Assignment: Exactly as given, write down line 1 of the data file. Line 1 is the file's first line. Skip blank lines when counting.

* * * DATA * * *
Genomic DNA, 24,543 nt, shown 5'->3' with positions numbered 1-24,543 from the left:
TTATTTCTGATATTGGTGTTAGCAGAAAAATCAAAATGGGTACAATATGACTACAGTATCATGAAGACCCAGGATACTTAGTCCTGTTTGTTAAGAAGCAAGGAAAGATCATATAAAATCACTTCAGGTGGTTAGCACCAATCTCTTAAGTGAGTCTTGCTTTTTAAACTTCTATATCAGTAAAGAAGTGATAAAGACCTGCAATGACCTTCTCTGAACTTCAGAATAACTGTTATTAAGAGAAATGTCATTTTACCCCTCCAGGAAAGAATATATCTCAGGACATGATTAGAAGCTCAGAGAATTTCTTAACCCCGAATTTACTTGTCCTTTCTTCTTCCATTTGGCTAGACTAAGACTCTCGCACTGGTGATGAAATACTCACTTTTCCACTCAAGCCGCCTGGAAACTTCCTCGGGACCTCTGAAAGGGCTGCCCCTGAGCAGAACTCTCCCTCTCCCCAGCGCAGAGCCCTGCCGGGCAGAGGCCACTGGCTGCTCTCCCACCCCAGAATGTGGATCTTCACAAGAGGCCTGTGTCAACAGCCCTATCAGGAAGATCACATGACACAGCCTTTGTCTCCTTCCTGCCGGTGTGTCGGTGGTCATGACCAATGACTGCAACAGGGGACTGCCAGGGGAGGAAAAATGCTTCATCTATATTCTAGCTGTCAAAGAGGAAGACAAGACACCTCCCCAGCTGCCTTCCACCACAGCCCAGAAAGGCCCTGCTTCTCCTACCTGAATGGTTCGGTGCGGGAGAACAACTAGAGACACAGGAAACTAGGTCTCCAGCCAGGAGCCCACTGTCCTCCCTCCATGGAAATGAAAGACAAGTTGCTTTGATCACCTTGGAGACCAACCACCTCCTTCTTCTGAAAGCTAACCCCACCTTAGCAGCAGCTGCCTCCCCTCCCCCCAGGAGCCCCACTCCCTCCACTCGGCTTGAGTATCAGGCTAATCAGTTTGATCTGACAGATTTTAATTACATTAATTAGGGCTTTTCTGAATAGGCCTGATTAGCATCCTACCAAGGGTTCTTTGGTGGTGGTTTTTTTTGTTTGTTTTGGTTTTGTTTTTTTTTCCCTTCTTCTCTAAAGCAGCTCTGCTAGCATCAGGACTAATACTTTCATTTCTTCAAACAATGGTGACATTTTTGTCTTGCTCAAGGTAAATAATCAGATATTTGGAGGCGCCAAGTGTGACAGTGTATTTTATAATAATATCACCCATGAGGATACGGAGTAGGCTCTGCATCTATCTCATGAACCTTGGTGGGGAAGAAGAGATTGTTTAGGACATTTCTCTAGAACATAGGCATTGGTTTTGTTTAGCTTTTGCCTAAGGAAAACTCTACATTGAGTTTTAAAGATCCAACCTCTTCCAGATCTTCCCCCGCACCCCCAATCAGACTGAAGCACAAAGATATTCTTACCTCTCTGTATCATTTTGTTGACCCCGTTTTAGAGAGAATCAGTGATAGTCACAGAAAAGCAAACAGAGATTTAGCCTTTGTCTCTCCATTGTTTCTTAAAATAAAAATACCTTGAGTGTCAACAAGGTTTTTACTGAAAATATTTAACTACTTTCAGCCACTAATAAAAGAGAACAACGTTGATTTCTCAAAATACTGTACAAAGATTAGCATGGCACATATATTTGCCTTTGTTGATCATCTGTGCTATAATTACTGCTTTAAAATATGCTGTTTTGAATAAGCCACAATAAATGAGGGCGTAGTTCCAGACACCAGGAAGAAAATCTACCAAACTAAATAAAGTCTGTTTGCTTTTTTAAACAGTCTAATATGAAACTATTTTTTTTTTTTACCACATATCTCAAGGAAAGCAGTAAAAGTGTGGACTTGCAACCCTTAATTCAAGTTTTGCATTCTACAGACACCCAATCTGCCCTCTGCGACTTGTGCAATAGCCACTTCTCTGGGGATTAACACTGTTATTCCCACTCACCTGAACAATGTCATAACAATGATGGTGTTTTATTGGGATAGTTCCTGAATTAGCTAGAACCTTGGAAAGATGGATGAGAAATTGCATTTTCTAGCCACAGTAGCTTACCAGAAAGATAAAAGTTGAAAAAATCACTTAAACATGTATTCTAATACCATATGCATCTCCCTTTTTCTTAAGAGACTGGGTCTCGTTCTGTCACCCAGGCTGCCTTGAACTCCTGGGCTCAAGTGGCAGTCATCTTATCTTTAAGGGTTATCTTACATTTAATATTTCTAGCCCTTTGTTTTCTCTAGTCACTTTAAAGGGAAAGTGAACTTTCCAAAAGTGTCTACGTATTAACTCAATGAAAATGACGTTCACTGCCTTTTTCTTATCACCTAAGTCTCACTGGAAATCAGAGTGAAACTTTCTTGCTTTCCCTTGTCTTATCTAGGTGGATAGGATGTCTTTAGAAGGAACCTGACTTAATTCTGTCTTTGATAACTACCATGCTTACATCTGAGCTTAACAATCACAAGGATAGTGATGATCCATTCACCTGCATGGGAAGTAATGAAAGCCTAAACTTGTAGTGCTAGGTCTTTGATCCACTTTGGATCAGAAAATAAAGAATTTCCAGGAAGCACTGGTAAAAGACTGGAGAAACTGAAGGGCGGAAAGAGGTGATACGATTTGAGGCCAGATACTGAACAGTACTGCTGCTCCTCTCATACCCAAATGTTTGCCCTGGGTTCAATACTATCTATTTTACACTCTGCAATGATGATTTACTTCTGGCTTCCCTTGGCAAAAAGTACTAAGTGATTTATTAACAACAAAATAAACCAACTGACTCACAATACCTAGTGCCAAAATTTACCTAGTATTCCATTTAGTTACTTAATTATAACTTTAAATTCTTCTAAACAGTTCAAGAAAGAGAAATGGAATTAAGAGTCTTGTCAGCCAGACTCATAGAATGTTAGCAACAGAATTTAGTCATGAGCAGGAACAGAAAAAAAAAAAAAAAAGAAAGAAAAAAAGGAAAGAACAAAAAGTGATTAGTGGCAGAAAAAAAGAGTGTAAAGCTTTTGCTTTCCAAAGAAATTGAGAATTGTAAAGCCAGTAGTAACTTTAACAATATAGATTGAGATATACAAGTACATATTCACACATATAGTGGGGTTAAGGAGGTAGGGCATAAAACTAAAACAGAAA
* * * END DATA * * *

Genomic DNA, 24,543 nt, shown 5'->3' with positions numbered 1-24,543 from the left: